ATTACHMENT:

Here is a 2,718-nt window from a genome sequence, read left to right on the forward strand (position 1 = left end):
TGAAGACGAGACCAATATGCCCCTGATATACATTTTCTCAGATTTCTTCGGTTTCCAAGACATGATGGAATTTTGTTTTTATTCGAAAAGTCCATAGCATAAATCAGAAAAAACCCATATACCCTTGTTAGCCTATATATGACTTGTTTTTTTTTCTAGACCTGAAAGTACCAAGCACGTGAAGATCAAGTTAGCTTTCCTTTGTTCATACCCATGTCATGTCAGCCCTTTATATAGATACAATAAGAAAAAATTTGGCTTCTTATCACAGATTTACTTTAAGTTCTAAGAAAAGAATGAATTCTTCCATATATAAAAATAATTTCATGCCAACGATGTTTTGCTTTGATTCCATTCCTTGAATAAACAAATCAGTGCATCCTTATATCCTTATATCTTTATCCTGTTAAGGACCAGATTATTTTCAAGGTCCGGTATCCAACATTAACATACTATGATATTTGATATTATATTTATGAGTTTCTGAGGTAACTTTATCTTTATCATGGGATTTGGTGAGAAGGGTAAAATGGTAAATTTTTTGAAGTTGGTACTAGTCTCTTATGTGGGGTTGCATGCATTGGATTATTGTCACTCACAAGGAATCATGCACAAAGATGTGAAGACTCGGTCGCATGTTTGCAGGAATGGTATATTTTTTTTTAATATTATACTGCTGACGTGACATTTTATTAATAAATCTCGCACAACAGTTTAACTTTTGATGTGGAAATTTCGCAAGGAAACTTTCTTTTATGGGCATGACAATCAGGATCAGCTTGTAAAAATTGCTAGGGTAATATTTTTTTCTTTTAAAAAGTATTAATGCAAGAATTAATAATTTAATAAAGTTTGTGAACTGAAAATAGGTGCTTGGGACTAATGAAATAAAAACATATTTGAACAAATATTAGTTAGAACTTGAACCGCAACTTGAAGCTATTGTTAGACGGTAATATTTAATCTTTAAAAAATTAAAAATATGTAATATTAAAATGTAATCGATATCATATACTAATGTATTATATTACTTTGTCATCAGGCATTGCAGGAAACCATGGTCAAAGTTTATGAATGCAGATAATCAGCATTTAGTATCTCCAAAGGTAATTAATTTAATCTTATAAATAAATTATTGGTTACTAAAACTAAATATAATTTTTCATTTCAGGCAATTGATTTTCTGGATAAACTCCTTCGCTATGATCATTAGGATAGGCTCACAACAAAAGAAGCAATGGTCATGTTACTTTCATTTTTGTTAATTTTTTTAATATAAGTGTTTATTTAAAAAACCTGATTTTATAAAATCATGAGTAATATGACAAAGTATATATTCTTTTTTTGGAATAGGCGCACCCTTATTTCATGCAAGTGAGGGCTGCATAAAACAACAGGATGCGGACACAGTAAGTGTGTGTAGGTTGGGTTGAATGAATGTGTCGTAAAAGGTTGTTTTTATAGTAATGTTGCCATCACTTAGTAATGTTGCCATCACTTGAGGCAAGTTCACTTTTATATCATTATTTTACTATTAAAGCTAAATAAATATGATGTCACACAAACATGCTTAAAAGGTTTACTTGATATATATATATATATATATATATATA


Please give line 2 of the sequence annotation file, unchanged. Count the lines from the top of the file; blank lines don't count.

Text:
TGAAGACGAGACCAATATGCCCCTGATATACATTTTCTCAGATTTCTTCGGTTTCCAAGACATGATGGAATTTTGTTTTTATTCGAAAAGTCCATAGCATAAATCAGAAAAAACCCATATACCCTTGTTAGCCTATATATGACTTGTTTTTTTTTCTAGACCTGAAAGTACCAAGCACGTGAAGATCAAGTTAGCTTTCCTTTGTTCATACCCATGTCATGTCAGCCCTTTATATAGATACAATAAGAAAAAATTTGGCTTCTTATCACAGATTTACTTTAAGTTCTAAGAAAAGAATGAATTCTTCCATATATAAAAATAATTTCATGCCAACGATGTTTTGCTTTGATTCCATTCCTTGAATAAACAAATCAGTGCATCCTTATATCCTTATATCTTTATCCTGTTAAGGACCAGATTATTTTCAAGGTCCGGTATCCAACATTAACATACTATGATATTTGATATTATATTTATGAGTTTCTGAGGTAACTTTATCTTTATCATGGGATTTGGTGAGAAGGGTAAAATGGTAAATTTTTTGAAGTTGGTACTAGTCTCTTATGTGGGGTTGCATGCATTGGATTATTGTCACTCACAAGGAATCATGCACAAAGATGTGAAGACTCGGTCGCATGTTTGCAGGAATGGTATATTTTTTTTTAATATTATACTGCTGACGTGACATTTTATTAATAAATCTCGCACAACAGTTTAACTTTTGATGTGGAAATTTCGCAAGGAAACTTTCTTTTATGGGCATGACAATCAGGATCAGCTTGTAAAAATTGCTAGGGTAATATTTTTTTCTTTTAAAAAGTATTAATGCAAGAATTAATAATTTAATAAAGTTTGTGAACTGAAAATAGGTGCTTGGGACTAATGAAATAAAAACATATTTGAACAAATATTAGTTAGAACTTGAACCGCAACTTGAAGCTATTGTTAGACGGTAATATTTAATCTTTAAAAAATTAAAAATATGTAATATTAAAATGTAATCGATATCATATACTAATGTATTATATTACTTTGTCATCAGGCATTGCAGGAAACCATGGTCAAAGTTTATGAATGCAGATAATCAGCATTTAGTATCTCCAAAGGTAATTAATTTAATCTTATAAATAAATTATTGGTTACTAAAACTAAATATAATTTTTCATTTCAGGCAATTGATTTTCTGGATAAACTCCTTCGCTATGATCATTAGGATAGGCTCACAACAAAAGAAGCAATGGTCATGTTACTTTCATTTTTGTTAATTTTTTTAATATAAGTGTTTATTTAAAAAACCTGATTTTATAAAATCATGAGTAATATGACAAAGTATATATTCTTTTTTTGGAATAGGCGCACCCTTATTTCATGCAAGTGAGGGCTGCATAAAACAACAGGATGCGGACACAGTAAGTGTGTGTAGGTTGGGTTGAATGAATGTGTCGTAAAAGGTTGTTTTTATAGTAATGTTGCCATCACTTAGTAATGTTGCCATCACTTGAGGCAAGTTCACTTTTATATCATTATTTTACTATTAAAGCTAAATAAATATGATGTCACACAAACATGCTTAAAAGGTTTACTTGATATATATATATATATATATATATATA